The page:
2009: A Nail in the Road for Automotive Speech?

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The prevailing sentiment is that 2009 will be an especially ugly year for automotive speech. Enormous problems are facing the American automotive industry, with President George W. Bush

using part of the $700 billion economic bailout package to prop up the ailing Big-Three U.S. automakers. It’s even looking bad for automobile sales in general.

Toyota, which has never posted a single yen lost since the company began reporting operating figures, is forecasting losses of $1.61 billion by year’s end. Kota Yuzawa, an analyst at Goldman Sachs, told The Yorkshire Post that global auto demand is expected to fall between 15 percent and 20 percent during the next few years.

Bill Scholz, president of the Applied Voice Input/Output Society (AVIOS), says that could have rippling effects for in-car speech technologies. “If car sales, especially luxury car sales, are being cut back and people spend less for cars, then facilities that are considered by some to be ‘high-end’ capabilities—for instance a fully speech-controlled car—will become less common and will not show nearly as great a growth in a different financial marketplace,” he says.

On the other hand, players in the industry are publicly saying the recession is a short-term problem rather than a game-changer despite economic data and forecasts like Yuzawa’s. Not too many, however, seem incredibly bright-eyed about immediate prospects. 

More than in other segments of the speech industry, many automotive speech vendors are writing off 2009 altogether and looking further ahead. Nuance Communications, for instance, admits it will be hanging tough this year and banking on the market turning around by the time long-term projects roll rubber to the streets.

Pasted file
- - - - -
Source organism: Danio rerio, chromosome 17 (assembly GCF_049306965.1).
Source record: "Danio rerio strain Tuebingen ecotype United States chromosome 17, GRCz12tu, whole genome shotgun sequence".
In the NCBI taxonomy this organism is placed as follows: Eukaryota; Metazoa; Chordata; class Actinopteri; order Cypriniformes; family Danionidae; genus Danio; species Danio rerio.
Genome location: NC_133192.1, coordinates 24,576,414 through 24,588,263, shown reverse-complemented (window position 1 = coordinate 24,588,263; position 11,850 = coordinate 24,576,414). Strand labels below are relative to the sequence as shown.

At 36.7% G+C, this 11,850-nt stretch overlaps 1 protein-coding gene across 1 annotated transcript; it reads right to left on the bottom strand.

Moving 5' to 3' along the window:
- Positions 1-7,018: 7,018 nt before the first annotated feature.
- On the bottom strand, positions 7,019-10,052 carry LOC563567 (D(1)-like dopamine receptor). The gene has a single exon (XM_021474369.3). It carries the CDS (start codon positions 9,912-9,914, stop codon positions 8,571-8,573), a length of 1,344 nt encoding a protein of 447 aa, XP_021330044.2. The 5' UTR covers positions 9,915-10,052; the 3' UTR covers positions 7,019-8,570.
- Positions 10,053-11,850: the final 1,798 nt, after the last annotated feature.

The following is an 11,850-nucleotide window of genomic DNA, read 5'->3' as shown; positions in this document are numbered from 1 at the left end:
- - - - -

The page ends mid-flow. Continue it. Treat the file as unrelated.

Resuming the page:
“The slowdown in the economy is noticeable for ongoing programs,” says Arnd Weil, general manager of Nuance’s Automotive Business Unit. “But if you think about the programs that are to be introduced, the technology we are building now is for model year 2010 to 2012. [There is still] optimism that by then the economy will have changed again.”

Similar attitudes pervade in telematics. Tom Schalk, vice president of voice technologies at ATX, attributes the slowdown in automotive sales to high summer gas prices and expects a bounce back with lower fuel costs.

Even if automotive sales do slow down, Schalk doesn’t see the telematics industry losing ground.

“If you wait to buy a new car, that doesn’t mean you don’t continue to subscribe to your telematics services. You’re still driving,” he says. “What influences usage of services in the car has more to do with how much people are driving than when people buy a new car.”

Schalk doesn’t forecast any long-term effects from the recession, either. Driving, he argues, is not going to stop, and the demand for increasingly connected vehicles is going to resume as soon as people begin to buy again. 

In fact, ATX on January 8 announced a big signing with Toyota to bring a new telematics platform to its Lexus car line in the U.S. 

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